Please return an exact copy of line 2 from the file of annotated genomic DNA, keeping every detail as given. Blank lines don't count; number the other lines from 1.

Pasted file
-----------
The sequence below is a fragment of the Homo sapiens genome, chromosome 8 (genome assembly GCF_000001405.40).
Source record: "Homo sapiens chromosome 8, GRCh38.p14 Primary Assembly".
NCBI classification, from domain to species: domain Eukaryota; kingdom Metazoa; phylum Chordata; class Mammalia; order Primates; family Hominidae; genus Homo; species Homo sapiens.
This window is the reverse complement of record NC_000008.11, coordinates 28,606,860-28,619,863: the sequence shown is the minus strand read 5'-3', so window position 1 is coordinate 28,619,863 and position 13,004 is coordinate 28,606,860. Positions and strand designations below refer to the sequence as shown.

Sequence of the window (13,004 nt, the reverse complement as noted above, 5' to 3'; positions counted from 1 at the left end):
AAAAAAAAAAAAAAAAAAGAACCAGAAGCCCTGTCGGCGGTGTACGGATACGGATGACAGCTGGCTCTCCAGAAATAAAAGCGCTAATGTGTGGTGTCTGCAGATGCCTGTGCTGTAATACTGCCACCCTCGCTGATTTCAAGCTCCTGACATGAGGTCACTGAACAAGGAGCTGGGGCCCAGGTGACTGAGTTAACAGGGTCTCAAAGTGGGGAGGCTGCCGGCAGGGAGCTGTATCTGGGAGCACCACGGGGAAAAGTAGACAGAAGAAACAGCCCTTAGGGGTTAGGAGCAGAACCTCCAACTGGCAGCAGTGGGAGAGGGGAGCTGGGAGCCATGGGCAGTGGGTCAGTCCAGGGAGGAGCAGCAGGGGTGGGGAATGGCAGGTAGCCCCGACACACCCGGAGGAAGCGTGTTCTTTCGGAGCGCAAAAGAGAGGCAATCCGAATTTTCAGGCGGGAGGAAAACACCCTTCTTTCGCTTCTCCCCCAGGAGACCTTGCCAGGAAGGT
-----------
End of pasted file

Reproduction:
Source record: "Homo sapiens chromosome 8, GRCh38.p14 Primary Assembly".